Update 7.30pm: BT Ireland has said there is "absolutely no necessity" for industrial action in the emergency call-answering service in Navan.
BT added it understood Conduit Global "had been working very closely with their employees to address their concerns and significant progress has been made in the past three weeks…We are supporting Conduit to make every effort to ensure that this vital service delivers to the highest quality levels, despite industrial action by the CWU."
Update 5.15pm: Workers who answer 999 emergency calls have given notice of a 12-hour strike on the day before the General Election.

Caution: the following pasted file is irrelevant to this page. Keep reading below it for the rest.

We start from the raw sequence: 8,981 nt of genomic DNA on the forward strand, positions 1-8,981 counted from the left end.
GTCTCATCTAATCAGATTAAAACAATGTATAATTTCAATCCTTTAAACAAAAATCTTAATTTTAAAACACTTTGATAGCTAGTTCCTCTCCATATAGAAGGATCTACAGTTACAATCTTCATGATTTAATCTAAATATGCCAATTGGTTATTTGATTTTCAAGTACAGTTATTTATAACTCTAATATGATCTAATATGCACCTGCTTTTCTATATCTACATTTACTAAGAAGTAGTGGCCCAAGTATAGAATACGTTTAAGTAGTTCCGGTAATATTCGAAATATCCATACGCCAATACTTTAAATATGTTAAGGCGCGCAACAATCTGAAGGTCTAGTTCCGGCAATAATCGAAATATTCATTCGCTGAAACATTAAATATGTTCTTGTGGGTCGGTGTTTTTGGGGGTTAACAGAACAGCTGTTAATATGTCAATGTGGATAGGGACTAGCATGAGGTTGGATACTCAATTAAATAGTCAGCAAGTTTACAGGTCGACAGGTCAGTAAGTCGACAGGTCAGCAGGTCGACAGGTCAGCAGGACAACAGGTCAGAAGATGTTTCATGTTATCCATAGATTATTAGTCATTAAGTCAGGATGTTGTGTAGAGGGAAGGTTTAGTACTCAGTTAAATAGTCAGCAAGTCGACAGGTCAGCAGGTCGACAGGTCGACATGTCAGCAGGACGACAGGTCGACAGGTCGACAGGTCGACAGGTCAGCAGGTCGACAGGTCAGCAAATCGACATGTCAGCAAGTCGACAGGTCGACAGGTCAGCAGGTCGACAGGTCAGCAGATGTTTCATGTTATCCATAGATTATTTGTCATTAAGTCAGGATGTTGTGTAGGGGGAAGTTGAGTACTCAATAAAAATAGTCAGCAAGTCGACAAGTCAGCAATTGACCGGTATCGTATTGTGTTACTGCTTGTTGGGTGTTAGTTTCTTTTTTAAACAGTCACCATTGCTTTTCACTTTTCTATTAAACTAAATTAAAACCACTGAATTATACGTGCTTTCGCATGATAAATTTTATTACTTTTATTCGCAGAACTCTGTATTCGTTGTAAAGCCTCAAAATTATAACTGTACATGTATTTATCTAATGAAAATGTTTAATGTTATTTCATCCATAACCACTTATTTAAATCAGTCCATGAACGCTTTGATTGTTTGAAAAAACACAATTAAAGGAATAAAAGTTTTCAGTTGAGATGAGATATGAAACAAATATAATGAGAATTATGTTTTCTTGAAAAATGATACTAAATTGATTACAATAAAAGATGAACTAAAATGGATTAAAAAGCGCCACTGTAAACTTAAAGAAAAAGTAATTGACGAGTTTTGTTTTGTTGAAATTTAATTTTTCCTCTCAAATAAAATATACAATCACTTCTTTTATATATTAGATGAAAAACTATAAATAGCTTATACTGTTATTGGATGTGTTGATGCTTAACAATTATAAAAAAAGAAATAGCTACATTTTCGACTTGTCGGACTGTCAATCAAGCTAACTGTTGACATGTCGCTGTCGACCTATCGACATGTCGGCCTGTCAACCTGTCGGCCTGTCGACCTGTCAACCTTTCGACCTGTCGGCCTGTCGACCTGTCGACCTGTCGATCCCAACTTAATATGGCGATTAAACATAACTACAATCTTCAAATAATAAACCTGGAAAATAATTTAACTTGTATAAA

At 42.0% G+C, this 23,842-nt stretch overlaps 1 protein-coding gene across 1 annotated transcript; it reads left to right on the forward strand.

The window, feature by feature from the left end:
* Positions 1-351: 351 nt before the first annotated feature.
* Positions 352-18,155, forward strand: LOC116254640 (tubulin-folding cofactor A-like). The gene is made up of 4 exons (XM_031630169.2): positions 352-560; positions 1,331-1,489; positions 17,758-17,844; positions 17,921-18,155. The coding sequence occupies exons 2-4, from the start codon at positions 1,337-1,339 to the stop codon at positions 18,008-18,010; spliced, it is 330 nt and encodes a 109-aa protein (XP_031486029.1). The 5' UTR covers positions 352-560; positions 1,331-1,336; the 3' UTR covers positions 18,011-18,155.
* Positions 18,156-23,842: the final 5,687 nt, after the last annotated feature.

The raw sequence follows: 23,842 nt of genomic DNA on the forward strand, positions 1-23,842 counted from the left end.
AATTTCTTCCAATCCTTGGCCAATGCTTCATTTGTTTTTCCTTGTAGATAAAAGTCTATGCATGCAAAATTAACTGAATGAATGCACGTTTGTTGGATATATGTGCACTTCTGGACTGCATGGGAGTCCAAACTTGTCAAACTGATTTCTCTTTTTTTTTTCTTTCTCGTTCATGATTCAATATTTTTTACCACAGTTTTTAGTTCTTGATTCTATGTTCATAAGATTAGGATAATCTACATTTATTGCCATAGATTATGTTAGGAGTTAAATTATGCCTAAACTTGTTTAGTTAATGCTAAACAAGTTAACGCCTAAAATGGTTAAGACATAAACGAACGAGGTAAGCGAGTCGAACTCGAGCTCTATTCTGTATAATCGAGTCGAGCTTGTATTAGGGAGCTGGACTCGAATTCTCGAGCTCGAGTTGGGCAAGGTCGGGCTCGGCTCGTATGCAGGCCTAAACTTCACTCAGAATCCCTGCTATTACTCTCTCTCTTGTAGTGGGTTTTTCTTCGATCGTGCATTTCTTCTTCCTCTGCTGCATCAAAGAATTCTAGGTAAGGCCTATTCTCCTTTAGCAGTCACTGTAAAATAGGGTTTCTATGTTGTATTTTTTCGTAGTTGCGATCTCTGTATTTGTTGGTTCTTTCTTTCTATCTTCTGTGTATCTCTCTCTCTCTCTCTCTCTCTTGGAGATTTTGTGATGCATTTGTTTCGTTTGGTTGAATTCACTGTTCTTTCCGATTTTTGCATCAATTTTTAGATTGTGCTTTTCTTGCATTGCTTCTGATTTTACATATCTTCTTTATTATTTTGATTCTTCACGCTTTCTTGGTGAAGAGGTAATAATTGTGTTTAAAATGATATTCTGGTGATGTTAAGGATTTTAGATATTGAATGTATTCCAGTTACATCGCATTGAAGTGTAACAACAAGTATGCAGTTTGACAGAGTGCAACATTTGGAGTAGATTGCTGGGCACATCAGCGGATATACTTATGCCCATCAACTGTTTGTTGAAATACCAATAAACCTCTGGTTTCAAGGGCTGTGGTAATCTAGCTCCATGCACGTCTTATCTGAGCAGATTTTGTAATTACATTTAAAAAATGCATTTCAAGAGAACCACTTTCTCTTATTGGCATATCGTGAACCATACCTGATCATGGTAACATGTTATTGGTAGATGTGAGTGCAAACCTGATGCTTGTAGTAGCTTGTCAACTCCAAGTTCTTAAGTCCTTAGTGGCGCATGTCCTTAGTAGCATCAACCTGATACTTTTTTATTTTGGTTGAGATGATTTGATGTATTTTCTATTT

The Communications Workers Union (CWU), which represents the workers, has said that to protect the service, the work stoppage will take place only at the Navan 999 centre between 8am and 8pm.
It means the other centres in Ballyshannon, Co Donegal and in Dublin will operate as normal.
The CWU has indicated that it remains open to dialogue with a view to resolving the issues at the centre of this dispute, namely a living wage of €11.50, a fair on-call policy and collective bargaining
Members of the Communication Workers' Union voted by 88% in favour of industrial action at Conduit Global - the company that runs the service.
The company Conduit has criticised the proposed action, saying it has engaged with staff and improved working conditions.
Staff members claim they are being treated like schoolchildren and have to ask for permission to go to the toilet.